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September E-mail: Helping Your Child Handle Mean Girls and Frenemies

Posted Oct 05 2011 9:30am

Oct 5, 2011 by Olivia Chao | Categories , , , , ,

Parents! In case you didn’t see our September Parent E-mail, here it is. If you’d like to receive tips, tools and guidance for raising your tween, teen or young adult, please  sign up for our monthly parent e-mail .

September Email picDear Parents:

What makes a good friend?

This is something I’ve been discussing a lot lately with my 12-year-old twin daughters, Taylor and Kendall, as I help them navigate the ever-changing landscape of teen friendships.

( Download our Healthy Friendships Tipsheet-PDF )

Since starting middle school , my girls seem to have a “best friend” of the week.  While I think it’s terrific to make new friends, I want to make sure they aren’t ditching their old pals. “How would you feel if you were her?” I asked when they suddenly stopped being friends with a girl they’d been close with for years. I cannot tell them who to be friends with, but I can teach them to be sensitive to the feelings of others.

And then there’s the flip side - comforting your child when a friend turns on her.

( Blogger and friendship expert Dr. Irene S. Levine offers tips on cheering your child up when a friend lets her down .)

I remember when Kendall told me how two of her “friends” suddenly cast her out at the lunch table. “Who invited you to sit here?” they asked before telling her to leave. It was heartbreaking to hear.

( Don’t like your child’s friends? Mommy blogger Jenny Runkel offers 3 things you can do. )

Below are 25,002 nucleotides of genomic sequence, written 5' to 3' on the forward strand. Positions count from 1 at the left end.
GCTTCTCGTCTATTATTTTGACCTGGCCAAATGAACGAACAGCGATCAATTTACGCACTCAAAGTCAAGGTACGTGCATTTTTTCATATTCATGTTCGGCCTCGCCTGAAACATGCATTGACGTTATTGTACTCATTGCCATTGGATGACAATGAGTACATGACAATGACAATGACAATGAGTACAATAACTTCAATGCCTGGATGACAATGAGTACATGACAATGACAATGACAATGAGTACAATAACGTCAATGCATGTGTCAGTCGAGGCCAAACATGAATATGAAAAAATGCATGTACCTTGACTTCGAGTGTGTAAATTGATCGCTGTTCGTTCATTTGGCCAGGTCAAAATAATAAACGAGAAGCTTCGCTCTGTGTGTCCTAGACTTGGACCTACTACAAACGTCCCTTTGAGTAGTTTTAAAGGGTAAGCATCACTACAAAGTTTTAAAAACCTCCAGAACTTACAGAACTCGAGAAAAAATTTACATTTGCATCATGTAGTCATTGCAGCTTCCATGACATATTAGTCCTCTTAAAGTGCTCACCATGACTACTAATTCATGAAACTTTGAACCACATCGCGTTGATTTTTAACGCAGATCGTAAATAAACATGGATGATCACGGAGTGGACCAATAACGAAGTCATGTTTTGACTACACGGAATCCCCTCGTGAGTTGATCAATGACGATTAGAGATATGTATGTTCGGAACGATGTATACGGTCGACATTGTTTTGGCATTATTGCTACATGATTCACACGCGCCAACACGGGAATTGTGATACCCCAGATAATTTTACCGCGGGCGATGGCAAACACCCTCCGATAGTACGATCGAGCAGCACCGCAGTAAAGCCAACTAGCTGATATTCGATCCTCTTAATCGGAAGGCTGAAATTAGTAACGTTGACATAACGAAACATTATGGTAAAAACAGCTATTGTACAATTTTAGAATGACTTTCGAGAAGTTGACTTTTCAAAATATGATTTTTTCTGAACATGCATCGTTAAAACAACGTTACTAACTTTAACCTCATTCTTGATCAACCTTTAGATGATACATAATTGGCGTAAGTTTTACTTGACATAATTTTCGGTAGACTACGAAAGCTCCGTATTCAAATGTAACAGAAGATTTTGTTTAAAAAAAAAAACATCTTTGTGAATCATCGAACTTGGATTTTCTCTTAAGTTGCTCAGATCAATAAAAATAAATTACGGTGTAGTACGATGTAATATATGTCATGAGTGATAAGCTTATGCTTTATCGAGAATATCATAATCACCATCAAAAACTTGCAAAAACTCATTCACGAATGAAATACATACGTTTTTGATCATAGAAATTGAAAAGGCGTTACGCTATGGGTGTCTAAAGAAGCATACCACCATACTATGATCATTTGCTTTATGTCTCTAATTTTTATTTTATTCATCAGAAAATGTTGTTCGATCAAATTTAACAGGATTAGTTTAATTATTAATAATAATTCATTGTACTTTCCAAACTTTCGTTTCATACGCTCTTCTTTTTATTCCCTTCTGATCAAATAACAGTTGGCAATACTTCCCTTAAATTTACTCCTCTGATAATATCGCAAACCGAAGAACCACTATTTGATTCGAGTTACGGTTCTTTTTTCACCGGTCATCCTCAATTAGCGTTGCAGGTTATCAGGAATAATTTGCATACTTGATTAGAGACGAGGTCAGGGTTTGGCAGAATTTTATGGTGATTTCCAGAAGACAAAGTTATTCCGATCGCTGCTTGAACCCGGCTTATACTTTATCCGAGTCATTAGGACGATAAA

I had to remind Kendall that girls in their teenage years can be mean and say hurtful things just to make themselves feel better.

( Ask these 20 questions to find out if your teen has a toxic friend .)

I try to encourage my girls to be kind to everyone, even if they don’t like the person. As cliché as it might sound, what comes around goes around.

( Mommy blogger Lisa Frederiksen shares this important parenting reminder: Teens Learn Best When the Going Gets Tough. )

Here are 8 ways to encourage healthy friendships:

1. Regularly talk about what true friendship means - and the qualities that are important in a friend.

2. Help your child recognize behaviors that do not make a good friend.

3. Let your child know if you disapprove of one of his or her friends (or a group of friends) and explain why.

4. Try to be a good role model and use your own relationships to show how healthy friendships look and feel.

5. Get to know the parents of your children’s friends.

6. Talk to your child frequently about everything from events of the day to his hope and dreams to dealing with peer pressure .

7. Know who your kids are hanging out with. (I don’t make my girls feel like I am being nosy but I do let them know that I have the right to check their phones, email and text messages should I feel the need to.)

8. Remind your child that that you are always there to lend an ear .

To me, a good friend is someone you can always count on. Someone who is there in the good times and bad. A true friend loves you for who you are and does not change how she feels based on what other people think.

Wishing you and your children shiploads of healthy friendships,

Senior Vice President & Director of Field Operations at The Partnership at Drugfree.org

Mother of Taylor (12) and Kendall (12)

P.S. Having great friends and colleagues is one of many reasons why I love my job at The Partnership at Drugfree.org.   I even made a video about it!

Related Links:

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New Campaign: You Are Not Alone

Redesigned: Time To Get Help (850 community members and counting)

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Make a Difference: Get Involved

“Lots of people want to ride with you in the limo, but what you want is someone who will take the bus with you when the limo breaks down.” - Oprah Winfrey

If you’d like to receive tips, tools and guidance for raising your tween, teen or young adult, please  sign up for our monthly parent e-mail .

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